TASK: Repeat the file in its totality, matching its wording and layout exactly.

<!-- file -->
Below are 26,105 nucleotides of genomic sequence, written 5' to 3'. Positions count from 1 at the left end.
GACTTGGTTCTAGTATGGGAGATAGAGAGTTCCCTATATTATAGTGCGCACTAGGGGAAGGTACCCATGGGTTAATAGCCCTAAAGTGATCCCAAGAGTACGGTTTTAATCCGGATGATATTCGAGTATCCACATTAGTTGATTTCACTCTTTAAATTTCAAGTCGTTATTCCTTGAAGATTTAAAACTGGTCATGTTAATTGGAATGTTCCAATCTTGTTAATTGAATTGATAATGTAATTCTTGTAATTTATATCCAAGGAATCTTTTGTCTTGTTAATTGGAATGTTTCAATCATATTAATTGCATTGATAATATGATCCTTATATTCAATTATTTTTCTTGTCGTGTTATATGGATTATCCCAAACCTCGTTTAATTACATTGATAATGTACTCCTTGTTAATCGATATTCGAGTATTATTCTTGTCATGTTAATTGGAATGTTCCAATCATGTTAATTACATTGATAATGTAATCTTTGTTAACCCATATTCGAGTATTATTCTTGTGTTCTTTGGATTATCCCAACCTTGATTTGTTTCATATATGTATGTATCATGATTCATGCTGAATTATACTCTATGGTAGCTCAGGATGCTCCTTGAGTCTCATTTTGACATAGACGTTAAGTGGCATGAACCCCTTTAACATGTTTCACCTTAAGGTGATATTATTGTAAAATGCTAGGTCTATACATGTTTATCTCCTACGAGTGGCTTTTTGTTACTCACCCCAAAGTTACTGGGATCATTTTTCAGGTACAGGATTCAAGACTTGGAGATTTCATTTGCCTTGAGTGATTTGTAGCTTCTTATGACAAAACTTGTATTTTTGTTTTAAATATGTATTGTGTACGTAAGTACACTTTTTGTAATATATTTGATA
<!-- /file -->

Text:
Below are 26,105 nucleotides of genomic sequence, written 5' to 3'. Positions count from 1 at the left end.
GACTTGGTTCTAGTATGGGAGATAGAGAGTTCCCTATATTATAGTGCGCACTAGGGGAAGGTACCCATGGGTTAATAGCCCTAAAGTGATCCCAAGAGTACGGTTTTAATCCGGATGATATTCGAGTATCCACATTAGTTGATTTCACTCTTTAAATTTCAAGTCGTTATTCCTTGAAGATTTAAAACTGGTCATGTTAATTGGAATGTTCCAATCTTGTTAATTGAATTGATAATGTAATTCTTGTAATTTATATCCAAGGAATCTTTTGTCTTGTTAATTGGAATGTTTCAATCATATTAATTGCATTGATAATATGATCCTTATATTCAATTATTTTTCTTGTCGTGTTATATGGATTATCCCAAACCTCGTTTAATTACATTGATAATGTACTCCTTGTTAATCGATATTCGAGTATTATTCTTGTCATGTTAATTGGAATGTTCCAATCATGTTAATTACATTGATAATGTAATCTTTGTTAACCCATATTCGAGTATTATTCTTGTGTTCTTTGGATTATCCCAACCTTGATTTGTTTCATATATGTATGTATCATGATTCATGCTGAATTATACTCTATGGTAGCTCAGGATGCTCCTTGAGTCTCATTTTGACATAGACGTTAAGTGGCATGAACCCCTTTAACATGTTTCACCTTAAGGTGATATTATTGTAAAATGCTAGGTCTATACATGTTTATCTCCTACGAGTGGCTTTTTGTTACTCACCCCAAAGTTACTGGGATCATTTTTCAGGTACAGGATTCAAGACTTGGAGATTTCATTTGCCTTGAGTGATTTGTAGCTTCTTATGACAAAACTTGTATTTTTGTTTTAAATATGTATTGTGTACGTAAGTACACTTTTTGTAATATATTTGATA